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BSkyB Health and Fitness Centre, London, United Kingdom

A state of the art health and fitness centre constructed mostly out of timber.

Arup collaborated with dRMM architects to deliver this unique, state of the art gymnasium. The building was constructed mostly out of cross laminated timber (CLT) and glulam; the engineered woods of the future. Cost effective, sustainable and structurally ‎intelligent, engineered timber allows for an advanced and sophisticated design. The faster fabrication time for this building material also led to a shorter overall delivery period.

Improving building efficiency

Integrating building services with the timber structure was a critical part of the overall design approach. Rather than using conventional deep downstand beams to support the CLT slabs, we turned the beams on their sides creating a nearly flat soffit. This allowed for easy services installation, larger floor to ceiling heights, and removed the need for detailed coordination of holes through the downstand beams. The approach is based on overall building efficiency, and not just the framing elements. Details of the unusual glulam beam layup were discussed with the supplier (B&K Structures) and the fabricator (Rubner) and amendments made to suit the fabrication process.

The low mass and stiffness properties of timber have a significant impact on dynamics, this was especially relevant given the aerobics and fitness uses of the building. The design and modelling criteria for this combination of issues were developed using existing research, modelling and onsite testing. As a result typical industry CLT details were adapted to enhance their dynamic performance. The research conducted can be extrapolated to improve performance of other buildings in the future.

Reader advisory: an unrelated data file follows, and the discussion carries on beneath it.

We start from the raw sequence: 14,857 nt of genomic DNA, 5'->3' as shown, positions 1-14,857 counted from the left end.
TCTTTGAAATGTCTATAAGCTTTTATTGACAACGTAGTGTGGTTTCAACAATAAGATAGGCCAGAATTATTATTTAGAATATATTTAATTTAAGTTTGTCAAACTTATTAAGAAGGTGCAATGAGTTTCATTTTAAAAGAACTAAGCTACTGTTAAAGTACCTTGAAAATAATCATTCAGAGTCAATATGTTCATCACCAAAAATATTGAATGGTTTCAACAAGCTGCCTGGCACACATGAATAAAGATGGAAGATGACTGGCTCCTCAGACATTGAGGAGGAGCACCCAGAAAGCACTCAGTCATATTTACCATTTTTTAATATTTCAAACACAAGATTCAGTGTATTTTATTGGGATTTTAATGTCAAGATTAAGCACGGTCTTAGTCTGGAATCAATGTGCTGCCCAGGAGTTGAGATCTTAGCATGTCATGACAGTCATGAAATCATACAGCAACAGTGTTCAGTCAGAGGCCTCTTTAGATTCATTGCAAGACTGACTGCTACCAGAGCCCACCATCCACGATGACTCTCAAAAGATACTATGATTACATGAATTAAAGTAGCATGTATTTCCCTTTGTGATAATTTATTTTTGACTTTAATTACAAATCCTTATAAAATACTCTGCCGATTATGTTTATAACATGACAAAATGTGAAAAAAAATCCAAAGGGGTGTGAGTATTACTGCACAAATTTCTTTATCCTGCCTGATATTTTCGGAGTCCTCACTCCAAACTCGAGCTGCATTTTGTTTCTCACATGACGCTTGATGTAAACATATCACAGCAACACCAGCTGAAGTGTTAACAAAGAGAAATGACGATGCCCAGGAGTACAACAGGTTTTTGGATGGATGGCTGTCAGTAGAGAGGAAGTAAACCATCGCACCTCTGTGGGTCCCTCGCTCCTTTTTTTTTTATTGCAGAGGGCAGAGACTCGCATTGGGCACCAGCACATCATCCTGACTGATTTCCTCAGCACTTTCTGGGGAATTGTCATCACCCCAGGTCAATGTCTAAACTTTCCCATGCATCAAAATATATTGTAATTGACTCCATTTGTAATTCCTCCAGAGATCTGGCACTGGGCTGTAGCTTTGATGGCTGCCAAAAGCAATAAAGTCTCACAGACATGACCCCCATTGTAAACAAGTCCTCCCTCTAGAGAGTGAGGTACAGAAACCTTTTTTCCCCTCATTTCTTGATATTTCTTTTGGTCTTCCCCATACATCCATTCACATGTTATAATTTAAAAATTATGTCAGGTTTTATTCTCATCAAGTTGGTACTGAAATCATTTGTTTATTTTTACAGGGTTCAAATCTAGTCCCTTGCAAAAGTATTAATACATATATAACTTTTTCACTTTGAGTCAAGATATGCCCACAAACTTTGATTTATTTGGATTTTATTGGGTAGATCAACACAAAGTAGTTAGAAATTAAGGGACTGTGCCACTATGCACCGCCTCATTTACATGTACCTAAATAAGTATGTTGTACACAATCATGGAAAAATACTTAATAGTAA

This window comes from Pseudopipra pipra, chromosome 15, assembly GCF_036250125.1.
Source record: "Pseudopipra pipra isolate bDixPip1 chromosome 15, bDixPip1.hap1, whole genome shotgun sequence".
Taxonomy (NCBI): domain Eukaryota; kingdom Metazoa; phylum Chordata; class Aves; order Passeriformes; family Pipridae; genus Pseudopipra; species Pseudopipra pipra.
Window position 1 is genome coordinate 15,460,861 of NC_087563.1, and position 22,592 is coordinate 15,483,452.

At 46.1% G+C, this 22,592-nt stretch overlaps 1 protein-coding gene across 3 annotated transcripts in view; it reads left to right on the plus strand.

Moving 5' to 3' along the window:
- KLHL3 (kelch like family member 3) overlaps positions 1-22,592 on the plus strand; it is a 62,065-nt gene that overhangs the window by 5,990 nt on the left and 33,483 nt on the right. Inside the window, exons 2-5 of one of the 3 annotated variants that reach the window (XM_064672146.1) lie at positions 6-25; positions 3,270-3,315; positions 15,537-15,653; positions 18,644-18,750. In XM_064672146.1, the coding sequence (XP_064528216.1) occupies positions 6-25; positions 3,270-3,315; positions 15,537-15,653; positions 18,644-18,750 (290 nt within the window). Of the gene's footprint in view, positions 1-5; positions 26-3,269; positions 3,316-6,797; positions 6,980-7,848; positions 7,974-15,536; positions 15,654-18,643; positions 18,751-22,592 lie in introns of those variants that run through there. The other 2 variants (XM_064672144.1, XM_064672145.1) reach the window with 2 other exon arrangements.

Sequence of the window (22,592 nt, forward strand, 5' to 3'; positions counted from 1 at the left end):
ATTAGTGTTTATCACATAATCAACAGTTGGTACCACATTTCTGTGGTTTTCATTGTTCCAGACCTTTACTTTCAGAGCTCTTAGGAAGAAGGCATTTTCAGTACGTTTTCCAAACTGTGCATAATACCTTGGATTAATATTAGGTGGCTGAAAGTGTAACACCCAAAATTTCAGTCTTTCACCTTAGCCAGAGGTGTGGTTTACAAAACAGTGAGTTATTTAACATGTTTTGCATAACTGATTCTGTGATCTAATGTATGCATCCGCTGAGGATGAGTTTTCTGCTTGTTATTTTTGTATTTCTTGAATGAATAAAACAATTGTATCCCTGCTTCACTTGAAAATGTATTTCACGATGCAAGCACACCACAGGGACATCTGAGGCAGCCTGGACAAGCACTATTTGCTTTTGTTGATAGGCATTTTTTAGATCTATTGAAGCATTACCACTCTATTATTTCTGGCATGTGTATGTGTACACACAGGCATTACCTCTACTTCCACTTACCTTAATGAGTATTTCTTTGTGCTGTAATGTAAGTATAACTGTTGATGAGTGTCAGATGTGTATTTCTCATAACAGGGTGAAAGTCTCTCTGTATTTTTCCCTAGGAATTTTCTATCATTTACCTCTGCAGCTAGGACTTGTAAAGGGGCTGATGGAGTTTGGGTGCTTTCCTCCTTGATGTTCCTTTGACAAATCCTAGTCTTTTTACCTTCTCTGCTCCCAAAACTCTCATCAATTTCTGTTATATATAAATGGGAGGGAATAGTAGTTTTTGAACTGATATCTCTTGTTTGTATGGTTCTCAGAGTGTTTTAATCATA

Fast erection

The approach to detailing and design was focused on achieving fast erection. We decided early on that making timber-to-timber bearing connections rather than relying on bolts, as is often the case, would make erection simpler as well as safer. As a result the superstructure frame took only 26 days to erect, an impressive achievement in winter months.

Fire safety

Fire resistance and surface spread of flame criteria were reviewed and agreed with the client and building insurers as part of the design approach. This reduced the need for surface spread of flame coatings to many wall and ceiling areas, achieving greater programme speed and enhancing the end of life recyclability of the timber.

The final design demonstrates a broad understanding of design performance and an innovative approach to building detailing, delivering a quick turnaround and increasing the attractiveness of timber in construction. 

 

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